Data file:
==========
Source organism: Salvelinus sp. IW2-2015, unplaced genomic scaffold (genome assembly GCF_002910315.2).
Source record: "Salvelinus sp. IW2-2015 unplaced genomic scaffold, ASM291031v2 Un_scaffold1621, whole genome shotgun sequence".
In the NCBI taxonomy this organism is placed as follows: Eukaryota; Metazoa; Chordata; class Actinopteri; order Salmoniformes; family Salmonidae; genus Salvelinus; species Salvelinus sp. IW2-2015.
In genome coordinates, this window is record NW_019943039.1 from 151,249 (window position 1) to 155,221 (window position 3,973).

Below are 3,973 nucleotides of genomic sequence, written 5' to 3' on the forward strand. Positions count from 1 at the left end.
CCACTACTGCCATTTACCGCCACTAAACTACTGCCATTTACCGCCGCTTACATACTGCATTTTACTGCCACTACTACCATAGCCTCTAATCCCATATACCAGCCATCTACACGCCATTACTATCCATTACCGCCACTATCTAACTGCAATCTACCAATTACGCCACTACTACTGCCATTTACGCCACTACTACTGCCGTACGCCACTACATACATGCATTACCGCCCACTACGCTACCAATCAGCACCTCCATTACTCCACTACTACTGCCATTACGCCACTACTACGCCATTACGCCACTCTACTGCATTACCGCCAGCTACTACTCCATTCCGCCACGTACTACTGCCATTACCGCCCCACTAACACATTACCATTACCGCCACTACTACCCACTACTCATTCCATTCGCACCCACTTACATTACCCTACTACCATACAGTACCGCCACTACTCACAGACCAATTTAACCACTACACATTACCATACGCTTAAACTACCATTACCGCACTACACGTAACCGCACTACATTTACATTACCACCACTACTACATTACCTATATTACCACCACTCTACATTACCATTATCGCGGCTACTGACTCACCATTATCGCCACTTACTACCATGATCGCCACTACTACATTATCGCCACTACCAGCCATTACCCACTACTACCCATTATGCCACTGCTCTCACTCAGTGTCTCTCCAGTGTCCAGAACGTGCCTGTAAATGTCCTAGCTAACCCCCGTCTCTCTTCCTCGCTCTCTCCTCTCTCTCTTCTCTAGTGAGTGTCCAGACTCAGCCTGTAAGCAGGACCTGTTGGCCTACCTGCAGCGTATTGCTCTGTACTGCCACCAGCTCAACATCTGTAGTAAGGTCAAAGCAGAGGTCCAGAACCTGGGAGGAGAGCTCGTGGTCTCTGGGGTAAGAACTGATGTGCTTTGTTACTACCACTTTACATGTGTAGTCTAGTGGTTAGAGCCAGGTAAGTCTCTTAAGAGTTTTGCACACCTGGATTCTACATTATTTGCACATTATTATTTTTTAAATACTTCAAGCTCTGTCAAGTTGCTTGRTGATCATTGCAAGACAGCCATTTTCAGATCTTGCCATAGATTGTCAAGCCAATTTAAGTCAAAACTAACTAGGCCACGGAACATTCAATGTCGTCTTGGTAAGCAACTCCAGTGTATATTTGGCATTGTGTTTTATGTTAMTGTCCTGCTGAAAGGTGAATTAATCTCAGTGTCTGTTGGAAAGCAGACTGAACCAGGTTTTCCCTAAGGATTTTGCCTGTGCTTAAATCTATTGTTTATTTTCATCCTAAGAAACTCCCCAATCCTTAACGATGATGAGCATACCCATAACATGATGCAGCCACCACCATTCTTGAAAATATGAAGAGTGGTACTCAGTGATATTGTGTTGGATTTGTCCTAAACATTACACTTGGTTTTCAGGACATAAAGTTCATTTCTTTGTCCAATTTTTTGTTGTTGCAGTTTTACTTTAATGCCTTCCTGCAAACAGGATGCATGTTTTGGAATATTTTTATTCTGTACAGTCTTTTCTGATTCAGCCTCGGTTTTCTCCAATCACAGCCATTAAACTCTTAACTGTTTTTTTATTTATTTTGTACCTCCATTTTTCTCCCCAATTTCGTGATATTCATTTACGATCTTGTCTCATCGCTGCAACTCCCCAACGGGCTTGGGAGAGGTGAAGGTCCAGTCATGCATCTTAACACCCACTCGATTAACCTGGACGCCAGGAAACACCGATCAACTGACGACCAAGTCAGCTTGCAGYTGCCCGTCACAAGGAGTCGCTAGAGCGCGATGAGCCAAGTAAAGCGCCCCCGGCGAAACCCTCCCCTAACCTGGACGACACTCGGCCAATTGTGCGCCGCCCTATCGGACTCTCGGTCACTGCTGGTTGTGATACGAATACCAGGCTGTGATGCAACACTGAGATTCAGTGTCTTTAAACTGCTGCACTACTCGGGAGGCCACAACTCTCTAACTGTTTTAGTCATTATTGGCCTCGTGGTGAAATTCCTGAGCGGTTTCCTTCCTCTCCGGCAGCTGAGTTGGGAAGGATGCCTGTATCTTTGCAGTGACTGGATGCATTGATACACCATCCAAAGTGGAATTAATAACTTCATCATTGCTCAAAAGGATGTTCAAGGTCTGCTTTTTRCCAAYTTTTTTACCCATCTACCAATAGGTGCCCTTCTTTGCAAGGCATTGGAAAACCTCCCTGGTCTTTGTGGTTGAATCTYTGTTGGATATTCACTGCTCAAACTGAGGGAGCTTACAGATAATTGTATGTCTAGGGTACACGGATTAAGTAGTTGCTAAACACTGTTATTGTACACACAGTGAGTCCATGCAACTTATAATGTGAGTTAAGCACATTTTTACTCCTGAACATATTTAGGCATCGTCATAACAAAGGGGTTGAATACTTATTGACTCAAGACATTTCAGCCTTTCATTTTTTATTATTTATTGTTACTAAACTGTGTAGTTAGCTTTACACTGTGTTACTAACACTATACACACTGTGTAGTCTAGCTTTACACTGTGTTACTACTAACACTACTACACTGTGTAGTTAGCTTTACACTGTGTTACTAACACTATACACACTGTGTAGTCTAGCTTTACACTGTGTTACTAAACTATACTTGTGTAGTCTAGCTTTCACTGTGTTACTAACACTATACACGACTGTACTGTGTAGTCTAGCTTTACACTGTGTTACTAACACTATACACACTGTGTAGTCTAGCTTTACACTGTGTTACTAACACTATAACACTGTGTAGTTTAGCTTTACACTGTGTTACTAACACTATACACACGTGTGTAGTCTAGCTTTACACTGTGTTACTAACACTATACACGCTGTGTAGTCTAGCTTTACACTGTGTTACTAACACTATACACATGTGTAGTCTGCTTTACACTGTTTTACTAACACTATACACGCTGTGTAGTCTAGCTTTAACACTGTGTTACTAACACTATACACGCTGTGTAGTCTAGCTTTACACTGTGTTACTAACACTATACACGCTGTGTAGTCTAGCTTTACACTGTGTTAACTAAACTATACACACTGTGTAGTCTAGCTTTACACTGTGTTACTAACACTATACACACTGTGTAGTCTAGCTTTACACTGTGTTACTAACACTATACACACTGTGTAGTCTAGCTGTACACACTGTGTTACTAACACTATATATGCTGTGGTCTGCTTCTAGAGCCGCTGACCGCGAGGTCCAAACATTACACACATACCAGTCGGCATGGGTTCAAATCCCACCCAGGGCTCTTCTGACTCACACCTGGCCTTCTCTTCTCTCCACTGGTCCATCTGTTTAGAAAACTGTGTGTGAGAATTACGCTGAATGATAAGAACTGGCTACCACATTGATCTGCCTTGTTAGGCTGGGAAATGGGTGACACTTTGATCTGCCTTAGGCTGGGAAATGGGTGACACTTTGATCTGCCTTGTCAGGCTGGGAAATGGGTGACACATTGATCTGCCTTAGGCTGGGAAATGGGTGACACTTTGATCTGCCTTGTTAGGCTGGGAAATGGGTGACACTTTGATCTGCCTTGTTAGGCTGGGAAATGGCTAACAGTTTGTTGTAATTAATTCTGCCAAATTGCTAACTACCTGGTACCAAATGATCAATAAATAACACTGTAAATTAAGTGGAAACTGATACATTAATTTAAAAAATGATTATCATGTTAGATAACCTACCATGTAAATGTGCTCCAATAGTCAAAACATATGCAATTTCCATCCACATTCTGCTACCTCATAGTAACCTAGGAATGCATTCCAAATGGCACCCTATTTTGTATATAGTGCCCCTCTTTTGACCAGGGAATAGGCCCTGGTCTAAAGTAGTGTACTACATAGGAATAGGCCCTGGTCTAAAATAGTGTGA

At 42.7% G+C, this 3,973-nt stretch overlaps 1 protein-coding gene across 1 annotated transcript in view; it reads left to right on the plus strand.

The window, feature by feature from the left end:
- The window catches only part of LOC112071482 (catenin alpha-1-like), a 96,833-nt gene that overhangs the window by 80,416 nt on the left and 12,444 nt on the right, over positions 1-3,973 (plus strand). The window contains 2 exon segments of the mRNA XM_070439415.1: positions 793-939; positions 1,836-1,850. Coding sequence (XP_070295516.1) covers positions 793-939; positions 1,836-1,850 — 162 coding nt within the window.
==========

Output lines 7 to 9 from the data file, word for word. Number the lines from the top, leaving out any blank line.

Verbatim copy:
At 42.7% G+C, this 3,973-nt stretch overlaps 1 protein-coding gene across 1 annotated transcript in view; it reads left to right on the plus strand.

The window, feature by feature from the left end:
- The window catches only part of LOC112071482 (catenin alpha-1-like), a 96,833-nt gene that overhangs the window by 80,416 nt on the left and 12,444 nt on the right, over positions 1-3,973 (plus strand). The window contains 2 exon segments of the mRNA XM_070439415.1: positions 793-939; positions 1,836-1,850. Coding sequence (XP_070295516.1) covers positions 793-939; positions 1,836-1,850 — 162 coding nt within the window.